Review: There are no likable characters in ‘My Policeman.’

“My Policeman” provides a nuanced insight into the lives of homophobic women, misogynistic gay men, and the longstanding animosity between society and the police dating back to the 1950s.


“My Policeman” portrays the love story of two gay men in 1950s Britain. (Illustration by Aaliya Luthra)

Ary Russell, Contributing Writer

Spoiler warning: This article includes spoilers for “My Policeman.”

Michael Grandage’s “My Policeman,” based on Bethan Roberts’ novel of the same name, centers around the lives of three lovestruck characters living in 1950s Brighton, England. Grandage’s vulnerable filmmaking gracefully renders the portrait of the forced guard gay men had to assume to survive in the misogynist climate of the time.

The audience is first introduced to an aged Marion (Gina McKee) in 1999, who has a strained relationship with her husband Tom (Linus Roache). The friction is worsened when she brings home his ex-lover, Patrick Hazlewood (Rupert Everett), who has just suffered a stroke. With tension beautifully portrayed by all actors and gloomy cinematography by Ben Davis, the viewer cannot help but wonder what went wrong with these three individuals 42 years ago.

Harry Styles — who portrays a young Tom — renders a compassionate look at a gay man struggling to show his love for fellow police officer Patrick in an aggressively straight work environment. Styles makes Tom an easy character to empathize with, despite the manipulative and hurtful ways he treats his wife Marion, whose younger version is played by Emma Corrin. 

There’s a latent misogyny in Tom’s character shown through both the novel and the film. In a scene when Patrick, Tom and Marion are sharing an intense dinner, Tom expresses his disapproval of working mothers. He also shares how he expects Marion to leave her teaching position when they have a child. Under the weight of conformity, sexual politics get confounded, and everyone gets hurt in the process.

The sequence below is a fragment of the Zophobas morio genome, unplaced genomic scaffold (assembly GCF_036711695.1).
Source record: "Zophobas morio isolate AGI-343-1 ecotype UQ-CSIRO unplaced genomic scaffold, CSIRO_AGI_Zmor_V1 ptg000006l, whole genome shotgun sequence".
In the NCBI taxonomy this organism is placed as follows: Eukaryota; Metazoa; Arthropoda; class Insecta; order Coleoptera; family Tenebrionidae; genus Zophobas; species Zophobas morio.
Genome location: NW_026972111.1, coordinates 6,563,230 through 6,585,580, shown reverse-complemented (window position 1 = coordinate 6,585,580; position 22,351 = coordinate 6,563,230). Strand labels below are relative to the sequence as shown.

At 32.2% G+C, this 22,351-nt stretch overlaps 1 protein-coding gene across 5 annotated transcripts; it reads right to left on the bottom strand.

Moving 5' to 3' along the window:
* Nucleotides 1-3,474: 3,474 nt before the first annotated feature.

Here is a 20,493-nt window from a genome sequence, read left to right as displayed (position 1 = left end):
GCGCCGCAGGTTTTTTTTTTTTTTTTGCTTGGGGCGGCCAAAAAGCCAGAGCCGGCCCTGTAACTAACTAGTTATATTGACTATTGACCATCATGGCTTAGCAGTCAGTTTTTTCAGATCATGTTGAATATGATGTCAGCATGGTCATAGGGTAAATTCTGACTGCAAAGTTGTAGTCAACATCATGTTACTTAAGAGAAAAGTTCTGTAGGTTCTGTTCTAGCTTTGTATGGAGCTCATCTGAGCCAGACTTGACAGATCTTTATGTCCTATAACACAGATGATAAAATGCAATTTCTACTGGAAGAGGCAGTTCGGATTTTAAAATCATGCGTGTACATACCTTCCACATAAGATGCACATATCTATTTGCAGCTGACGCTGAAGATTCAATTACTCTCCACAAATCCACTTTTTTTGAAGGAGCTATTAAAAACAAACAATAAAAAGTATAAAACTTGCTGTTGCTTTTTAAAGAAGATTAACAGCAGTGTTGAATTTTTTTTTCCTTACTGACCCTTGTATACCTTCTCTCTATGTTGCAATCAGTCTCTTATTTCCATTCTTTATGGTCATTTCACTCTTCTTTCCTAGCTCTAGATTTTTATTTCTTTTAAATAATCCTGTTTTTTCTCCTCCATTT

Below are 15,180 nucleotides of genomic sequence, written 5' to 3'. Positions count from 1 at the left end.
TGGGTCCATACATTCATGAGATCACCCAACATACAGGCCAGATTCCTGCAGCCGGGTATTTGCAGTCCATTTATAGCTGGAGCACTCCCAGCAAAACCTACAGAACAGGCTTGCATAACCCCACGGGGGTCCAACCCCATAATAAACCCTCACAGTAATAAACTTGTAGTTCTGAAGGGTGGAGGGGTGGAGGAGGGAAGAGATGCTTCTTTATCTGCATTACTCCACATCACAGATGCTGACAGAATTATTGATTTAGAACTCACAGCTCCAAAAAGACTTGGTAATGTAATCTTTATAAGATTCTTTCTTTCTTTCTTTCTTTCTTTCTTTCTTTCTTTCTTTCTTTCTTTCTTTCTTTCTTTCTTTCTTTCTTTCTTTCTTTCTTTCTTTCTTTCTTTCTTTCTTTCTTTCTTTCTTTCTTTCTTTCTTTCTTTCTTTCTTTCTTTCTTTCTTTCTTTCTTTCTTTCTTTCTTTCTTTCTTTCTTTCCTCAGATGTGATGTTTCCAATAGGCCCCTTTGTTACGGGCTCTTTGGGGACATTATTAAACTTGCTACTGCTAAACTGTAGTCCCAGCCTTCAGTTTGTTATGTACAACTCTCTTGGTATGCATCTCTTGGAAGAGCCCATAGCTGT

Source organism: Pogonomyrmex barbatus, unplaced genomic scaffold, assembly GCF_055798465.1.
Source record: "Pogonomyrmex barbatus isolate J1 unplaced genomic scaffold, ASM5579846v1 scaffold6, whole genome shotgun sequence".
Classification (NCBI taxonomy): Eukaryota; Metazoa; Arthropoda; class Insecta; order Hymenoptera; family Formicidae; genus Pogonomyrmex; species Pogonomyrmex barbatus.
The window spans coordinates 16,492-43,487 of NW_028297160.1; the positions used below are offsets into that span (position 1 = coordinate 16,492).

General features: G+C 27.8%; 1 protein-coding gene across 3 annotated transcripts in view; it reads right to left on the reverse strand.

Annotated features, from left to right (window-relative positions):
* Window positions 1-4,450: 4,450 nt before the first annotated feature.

Of course, Tom’s expectation of motherhood taking precedence over her career could be chalked down to the time period, but there is something far more critical behind Tom’s words. He would have Marion give up her livelihood and be financially dependent on him, knowing he is dishonest and unfaithful. This expectation reveals something about Tom’s supposed feelings’ for Marion. 

In the film, Tom is adamant that he loves Marion, but it’s clear he only wants her to stay at home and raise their children because that’s what his mother did. He doesn’t know any other way to move through life because society never provided him with any LGBTQ+ models to follow. He is a victim of cultural erasure and political expectations that nullify his heart’s desires and warp him into a confused and angry man.

Though Patrick seemingly feels no loyalty to Marion, there is some responsibility he needs to take for his affair with Tom. When watching this lustful, passionate and tender portrayal of Tom and Patrick’s romance, it is easy for us to forget that these beautiful stolen glances and instances of hidden hand-holding are all happening under the nose of someone’s wife. Yet, there seems to be no guilt on Patrick’s end, as he simply sees Marion as someone in the way.